King Herod’s spectacular fortress-palace, Herodium, built between 23 and 15 BCE, was known through the centuries to Arab inhabitants as the Mountain of Paradise. It rises from the Judean Desert like a flat-topped caricature of a volcano (the top is actually an extension of the natural hill, hollowed out to hold Herod’s palace), 9km south of Beit Sahour.
The complex features a series of stunning remains of Herod’s own personal ‘country club’ (which included a bathhouse and rooftop pool) and also includes King Herod’s own tomb, discovered in 2007.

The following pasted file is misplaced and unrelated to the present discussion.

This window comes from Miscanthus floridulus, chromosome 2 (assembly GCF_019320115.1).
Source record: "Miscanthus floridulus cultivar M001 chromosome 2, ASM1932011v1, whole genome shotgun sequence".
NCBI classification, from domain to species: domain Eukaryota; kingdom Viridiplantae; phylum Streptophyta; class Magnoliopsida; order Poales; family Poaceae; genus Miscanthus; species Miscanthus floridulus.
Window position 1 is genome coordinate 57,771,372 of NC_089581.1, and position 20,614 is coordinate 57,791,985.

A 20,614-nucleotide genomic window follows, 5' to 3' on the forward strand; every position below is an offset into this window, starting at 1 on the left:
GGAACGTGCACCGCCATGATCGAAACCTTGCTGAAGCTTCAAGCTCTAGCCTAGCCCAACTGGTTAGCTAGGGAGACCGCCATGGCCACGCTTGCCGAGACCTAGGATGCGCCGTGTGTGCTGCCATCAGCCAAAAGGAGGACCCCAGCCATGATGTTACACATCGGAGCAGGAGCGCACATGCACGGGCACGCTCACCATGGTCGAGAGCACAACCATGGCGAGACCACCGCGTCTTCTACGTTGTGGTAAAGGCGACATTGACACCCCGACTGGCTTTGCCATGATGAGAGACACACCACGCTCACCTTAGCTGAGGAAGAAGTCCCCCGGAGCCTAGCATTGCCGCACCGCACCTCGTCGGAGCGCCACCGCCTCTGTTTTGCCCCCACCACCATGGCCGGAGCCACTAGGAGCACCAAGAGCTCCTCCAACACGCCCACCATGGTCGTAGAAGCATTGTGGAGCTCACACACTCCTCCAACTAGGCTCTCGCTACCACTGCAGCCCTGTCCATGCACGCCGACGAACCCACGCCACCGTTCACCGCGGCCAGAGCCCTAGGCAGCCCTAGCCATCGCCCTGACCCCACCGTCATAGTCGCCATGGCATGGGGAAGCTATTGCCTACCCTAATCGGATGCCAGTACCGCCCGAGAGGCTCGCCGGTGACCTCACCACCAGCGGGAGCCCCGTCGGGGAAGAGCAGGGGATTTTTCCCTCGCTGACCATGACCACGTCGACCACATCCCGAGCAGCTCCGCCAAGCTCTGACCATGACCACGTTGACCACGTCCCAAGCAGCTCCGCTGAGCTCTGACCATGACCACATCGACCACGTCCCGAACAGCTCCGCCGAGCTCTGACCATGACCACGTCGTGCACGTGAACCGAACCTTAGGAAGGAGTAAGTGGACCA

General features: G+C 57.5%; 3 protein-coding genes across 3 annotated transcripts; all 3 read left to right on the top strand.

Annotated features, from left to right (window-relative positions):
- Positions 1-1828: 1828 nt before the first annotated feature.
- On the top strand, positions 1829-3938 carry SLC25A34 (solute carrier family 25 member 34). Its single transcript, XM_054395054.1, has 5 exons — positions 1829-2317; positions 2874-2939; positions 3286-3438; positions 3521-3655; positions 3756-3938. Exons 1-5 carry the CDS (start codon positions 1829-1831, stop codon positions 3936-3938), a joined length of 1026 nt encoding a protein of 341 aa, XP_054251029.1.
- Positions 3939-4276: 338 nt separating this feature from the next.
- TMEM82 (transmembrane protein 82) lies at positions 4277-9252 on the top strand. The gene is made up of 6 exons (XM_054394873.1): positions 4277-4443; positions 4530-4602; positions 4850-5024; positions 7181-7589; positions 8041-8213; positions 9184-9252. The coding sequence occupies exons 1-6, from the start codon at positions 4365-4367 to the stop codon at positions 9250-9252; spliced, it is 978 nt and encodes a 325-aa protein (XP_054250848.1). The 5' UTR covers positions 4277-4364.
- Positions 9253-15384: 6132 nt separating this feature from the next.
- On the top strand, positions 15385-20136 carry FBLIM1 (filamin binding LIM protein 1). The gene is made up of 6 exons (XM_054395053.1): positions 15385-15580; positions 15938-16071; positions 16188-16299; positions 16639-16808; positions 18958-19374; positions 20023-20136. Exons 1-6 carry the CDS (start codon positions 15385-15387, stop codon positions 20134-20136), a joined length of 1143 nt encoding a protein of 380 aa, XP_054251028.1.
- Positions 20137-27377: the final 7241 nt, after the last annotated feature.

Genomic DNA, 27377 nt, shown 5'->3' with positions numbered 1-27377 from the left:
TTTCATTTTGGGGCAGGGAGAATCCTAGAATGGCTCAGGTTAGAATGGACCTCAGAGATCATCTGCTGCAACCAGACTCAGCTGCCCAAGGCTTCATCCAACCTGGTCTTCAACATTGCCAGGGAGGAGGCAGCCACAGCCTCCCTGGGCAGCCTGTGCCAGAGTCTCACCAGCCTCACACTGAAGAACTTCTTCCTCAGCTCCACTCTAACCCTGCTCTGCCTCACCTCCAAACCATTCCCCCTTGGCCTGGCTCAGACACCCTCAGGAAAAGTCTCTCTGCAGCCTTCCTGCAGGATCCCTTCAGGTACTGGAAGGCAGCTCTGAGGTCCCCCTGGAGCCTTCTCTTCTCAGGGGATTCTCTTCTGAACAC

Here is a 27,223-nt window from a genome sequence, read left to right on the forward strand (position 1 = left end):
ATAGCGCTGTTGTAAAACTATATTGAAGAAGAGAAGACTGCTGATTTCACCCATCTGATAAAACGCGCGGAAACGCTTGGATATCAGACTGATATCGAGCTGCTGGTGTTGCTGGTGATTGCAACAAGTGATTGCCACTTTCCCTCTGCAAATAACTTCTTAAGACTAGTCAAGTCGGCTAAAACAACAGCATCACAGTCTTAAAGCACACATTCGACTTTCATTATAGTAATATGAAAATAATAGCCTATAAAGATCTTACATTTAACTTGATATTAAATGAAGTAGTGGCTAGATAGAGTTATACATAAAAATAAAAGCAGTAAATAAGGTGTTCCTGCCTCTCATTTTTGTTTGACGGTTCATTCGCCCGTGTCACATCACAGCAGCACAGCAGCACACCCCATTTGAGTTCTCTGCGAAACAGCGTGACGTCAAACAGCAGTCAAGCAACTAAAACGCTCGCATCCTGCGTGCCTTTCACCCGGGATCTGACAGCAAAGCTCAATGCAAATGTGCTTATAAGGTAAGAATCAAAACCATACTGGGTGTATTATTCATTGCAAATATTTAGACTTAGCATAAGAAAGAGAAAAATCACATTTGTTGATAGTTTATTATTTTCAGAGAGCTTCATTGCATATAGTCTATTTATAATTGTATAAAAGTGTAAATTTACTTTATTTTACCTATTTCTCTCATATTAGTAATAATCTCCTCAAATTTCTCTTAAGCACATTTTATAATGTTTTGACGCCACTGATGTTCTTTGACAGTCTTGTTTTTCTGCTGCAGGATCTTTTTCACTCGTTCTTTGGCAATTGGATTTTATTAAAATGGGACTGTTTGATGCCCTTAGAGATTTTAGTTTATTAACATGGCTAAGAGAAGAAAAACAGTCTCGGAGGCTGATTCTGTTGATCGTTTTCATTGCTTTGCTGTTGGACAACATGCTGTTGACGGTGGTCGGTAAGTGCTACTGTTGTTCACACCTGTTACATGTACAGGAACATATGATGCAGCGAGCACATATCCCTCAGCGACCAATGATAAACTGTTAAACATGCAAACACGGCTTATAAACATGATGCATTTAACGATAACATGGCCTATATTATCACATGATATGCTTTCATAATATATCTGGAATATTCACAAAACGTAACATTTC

Though it was sacked by the Romans in 71 CE, much remains at the site, with still more awaiting further excavation – including a network of tunnels used by Jewish rebels during their uprising against Rome. You can clamber through many of the tunnels today.
Herodium falls under ‘Area C’ and is thus under full Israeli control (you’ll see the military base at the foot of the hill); the site itself is administered by the Israeli Parks and Nature Authority. This means it is possible to access from Jerusalem without passing through Checkpoint 300, either with your own car (it is signposted from Rte 60) or via a taxi, although Israeli taxis are significantly more expensive.
To get here, take a private taxi from Bethlehem and negotiate at least an hour’s waiting time. Try to avoid Fridays, when Herodium fills with tour buses.